Bottom line, Uber has tremendously disrupted his business and he is pissed. What most people admire and call a brilliant business model (UberX), he considers unfair and unjust. And he’s not alone, as this Bloomberg article points out.

This is what disruptive innovation does. It stirs things up, hurts the status quo. It causes pain and suffering to people invested in the product or service that was disrupted.

Some pivot and take advantage of the disruption. Others get protective of their turf and fight back. Sometimes they have enough power to fend off or minimize the disruption.  Like with stethoscopes, which should by now be a relic, replaced by high-resolution hand-held ultrasound devices, as Eric Topol points out.

And sometimes it’s a long drawn-out war. Like between some med device companies and durable medical equipment suppliers (DMEs), many of whom may be replaced by other distribution outlets coupled with new patient monitoring systems.

Is disruptive innovation bad? No. By definition, it serves a higher good. But we need to acknowledge it does cause pain to some. We can disrupt with compassion for those who are supplanted. It keeps us all a little more human.

The Biggest Mistake with Most Med Device and Life Science Customer Research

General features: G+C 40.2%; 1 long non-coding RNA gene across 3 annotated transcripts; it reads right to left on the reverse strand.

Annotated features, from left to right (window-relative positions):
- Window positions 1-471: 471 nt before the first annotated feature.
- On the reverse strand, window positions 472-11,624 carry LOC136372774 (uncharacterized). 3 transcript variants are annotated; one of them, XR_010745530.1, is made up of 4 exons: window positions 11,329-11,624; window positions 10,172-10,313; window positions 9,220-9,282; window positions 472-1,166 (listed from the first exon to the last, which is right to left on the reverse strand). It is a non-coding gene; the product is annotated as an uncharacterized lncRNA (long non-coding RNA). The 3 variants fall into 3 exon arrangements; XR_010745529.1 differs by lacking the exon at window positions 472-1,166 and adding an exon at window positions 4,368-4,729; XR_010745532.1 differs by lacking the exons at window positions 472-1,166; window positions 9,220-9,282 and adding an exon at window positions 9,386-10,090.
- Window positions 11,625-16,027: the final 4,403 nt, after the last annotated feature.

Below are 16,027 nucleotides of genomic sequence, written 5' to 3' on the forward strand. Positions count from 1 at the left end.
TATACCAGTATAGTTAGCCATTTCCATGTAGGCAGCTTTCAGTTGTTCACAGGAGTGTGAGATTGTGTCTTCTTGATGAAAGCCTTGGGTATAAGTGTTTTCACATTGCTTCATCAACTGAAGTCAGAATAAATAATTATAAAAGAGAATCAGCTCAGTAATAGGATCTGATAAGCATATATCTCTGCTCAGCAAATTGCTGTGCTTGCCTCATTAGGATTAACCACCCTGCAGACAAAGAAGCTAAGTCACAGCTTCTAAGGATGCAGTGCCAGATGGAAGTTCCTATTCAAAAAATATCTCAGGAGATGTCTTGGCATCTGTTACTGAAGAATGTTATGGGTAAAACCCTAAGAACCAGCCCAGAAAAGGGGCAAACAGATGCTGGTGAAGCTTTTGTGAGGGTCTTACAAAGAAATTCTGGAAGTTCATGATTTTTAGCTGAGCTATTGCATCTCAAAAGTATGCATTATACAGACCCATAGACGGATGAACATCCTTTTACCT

I put on a workshop last week at the WLSA Convergence Summit on how to determine which new ideas to invest in — and which to avoid.

One key idea was the right way and wrong way to get and leverage customer input for new medical devices.

Wrong:  Ask customers what features they want in your products or services.

Right:  Ask customers what outcomes they want from using your product or service.

Most of the time, when we ask customers about solutions, we are abdicating our responsibilities and setting ourselves up for failure.  It is not the responsibility of customers to figure out what features will provide the experience they desire or achieve the result the want. What customers can meaningfully talk about is what experience and outcomes they want. Once we know that, then we can back into why those outcomes are important. Then we translate that understanding into a product requirement and validate its accuracy and importance.

For example, we might hear respiratory therapists tell us in focus groups that they want the mask to be a certain shape. That’s a solution. If we took that solution at face value and passed it on to the engineers and designers as a recommendation, we would likely be misleading them because we don’t yet know the desired outcome. Instead we dig deeper to reveal why RTs want the mask to be a certain shape and what outcome it will achieve. We learn that the outcome is about maximizing patient comfort in older patients, not about minimizing air leakage. We can then propose and validate a measurable requirement designed to achieve that outcome, such as “Maximize comfort for older patients wearing a mask for more than one week.”  Now the engineers and designers take over to bring the requirement to fruition.

Bottom line, asking the right questions gets customer input that leads to better products that solve meaningful customer problems.


Resource for more info:  HBR article about designing useful outcomes-focused customer research.